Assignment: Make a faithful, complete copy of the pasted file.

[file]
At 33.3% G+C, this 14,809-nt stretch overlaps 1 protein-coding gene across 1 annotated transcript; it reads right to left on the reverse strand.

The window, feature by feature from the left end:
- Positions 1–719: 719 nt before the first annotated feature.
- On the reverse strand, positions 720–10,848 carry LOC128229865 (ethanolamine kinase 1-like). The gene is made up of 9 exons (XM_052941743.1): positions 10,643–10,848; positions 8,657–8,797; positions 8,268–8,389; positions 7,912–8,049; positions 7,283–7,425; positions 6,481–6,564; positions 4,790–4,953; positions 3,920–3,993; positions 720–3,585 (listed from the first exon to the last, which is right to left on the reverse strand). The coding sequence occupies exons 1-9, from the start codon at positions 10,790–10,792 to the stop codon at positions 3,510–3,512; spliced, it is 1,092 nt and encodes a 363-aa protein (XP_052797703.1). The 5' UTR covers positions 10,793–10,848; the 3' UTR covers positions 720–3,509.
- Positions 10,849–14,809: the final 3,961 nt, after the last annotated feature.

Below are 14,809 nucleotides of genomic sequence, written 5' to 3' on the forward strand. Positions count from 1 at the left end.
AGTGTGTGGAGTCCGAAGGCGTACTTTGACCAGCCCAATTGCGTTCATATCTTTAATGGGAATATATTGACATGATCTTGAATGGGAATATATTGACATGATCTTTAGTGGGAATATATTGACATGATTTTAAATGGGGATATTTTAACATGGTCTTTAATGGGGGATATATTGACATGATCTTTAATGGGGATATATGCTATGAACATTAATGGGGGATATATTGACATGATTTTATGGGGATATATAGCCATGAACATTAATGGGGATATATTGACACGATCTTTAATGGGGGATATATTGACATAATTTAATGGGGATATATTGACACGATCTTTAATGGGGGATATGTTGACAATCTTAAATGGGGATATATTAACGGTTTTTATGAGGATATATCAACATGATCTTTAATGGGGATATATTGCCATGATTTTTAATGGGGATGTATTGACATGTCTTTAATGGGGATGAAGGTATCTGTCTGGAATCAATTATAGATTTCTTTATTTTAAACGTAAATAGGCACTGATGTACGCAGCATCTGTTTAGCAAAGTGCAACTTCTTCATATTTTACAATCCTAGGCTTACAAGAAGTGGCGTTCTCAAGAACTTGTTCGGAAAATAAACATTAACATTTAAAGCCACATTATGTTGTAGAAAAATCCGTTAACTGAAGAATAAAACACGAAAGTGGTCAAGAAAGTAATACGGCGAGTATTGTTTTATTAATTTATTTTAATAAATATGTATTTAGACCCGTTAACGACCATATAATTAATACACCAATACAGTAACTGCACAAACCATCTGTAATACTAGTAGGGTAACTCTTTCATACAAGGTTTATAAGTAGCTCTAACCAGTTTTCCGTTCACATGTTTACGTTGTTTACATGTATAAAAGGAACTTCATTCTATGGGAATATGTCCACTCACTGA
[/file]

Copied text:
At 33.3% G+C, this 14,809-nt stretch overlaps 1 protein-coding gene across 1 annotated transcript; it reads right to left on the reverse strand.

The window, feature by feature from the left end:
- Positions 1–719: 719 nt before the first annotated feature.
- On the reverse strand, positions 720–10,848 carry LOC128229865 (ethanolamine kinase 1-like). The gene is made up of 9 exons (XM_052941743.1): positions 10,643–10,848; positions 8,657–8,797; positions 8,268–8,389; positions 7,912–8,049; positions 7,283–7,425; positions 6,481–6,564; positions 4,790–4,953; positions 3,920–3,993; positions 720–3,585 (listed from the first exon to the last, which is right to left on the reverse strand). The coding sequence occupies exons 1-9, from the start codon at positions 10,790–10,792 to the stop codon at positions 3,510–3,512; spliced, it is 1,092 nt and encodes a 363-aa protein (XP_052797703.1). The 5' UTR covers positions 10,793–10,848; the 3' UTR covers positions 720–3,509.
- Positions 10,849–14,809: the final 3,961 nt, after the last annotated feature.

Below are 14,809 nucleotides of genomic sequence, written 5' to 3' on the forward strand. Positions count from 1 at the left end.
AGTGTGTGGAGTCCGAAGGCGTACTTTGACCAGCCCAATTGCGTTCATATCTTTAATGGGAATATATTGACATGATCTTGAATGGGAATATATTGACATGATCTTTAGTGGGAATATATTGACATGATTTTAAATGGGGATATTTTAACATGGTCTTTAATGGGGGATATATTGACATGATCTTTAATGGGGATATATGCTATGAACATTAATGGGGGATATATTGACATGATTTTATGGGGATATATAGCCATGAACATTAATGGGGATATATTGACACGATCTTTAATGGGGGATATATTGACATAATTTAATGGGGATATATTGACACGATCTTTAATGGGGGATATGTTGACAATCTTAAATGGGGATATATTAACGGTTTTTATGAGGATATATCAACATGATCTTTAATGGGGATATATTGCCATGATTTTTAATGGGGATGTATTGACATGTCTTTAATGGGGATGAAGGTATCTGTCTGGAATCAATTATAGATTTCTTTATTTTAAACGTAAATAGGCACTGATGTACGCAGCATCTGTTTAGCAAAGTGCAACTTCTTCATATTTTACAATCCTAGGCTTACAAGAAGTGGCGTTCTCAAGAACTTGTTCGGAAAATAAACATTAACATTTAAAGCCACATTATGTTGTAGAAAAATCCGTTAACTGAAGAATAAAACACGAAAGTGGTCAAGAAAGTAATACGGCGAGTATTGTTTTATTAATTTATTTTAATAAATATGTATTTAGACCCGTTAACGACCATATAATTAATACACCAATACAGTAACTGCACAAACCATCTGTAATACTAGTAGGGTAACTCTTTCATACAAGGTTTATAAGTAGCTCTAACCAGTTTTCCGTTCACATGTTTACGTTGTTTACATGTATAAAAGGAACTTCATTCTATGGGAATATGTCCACTCACTGA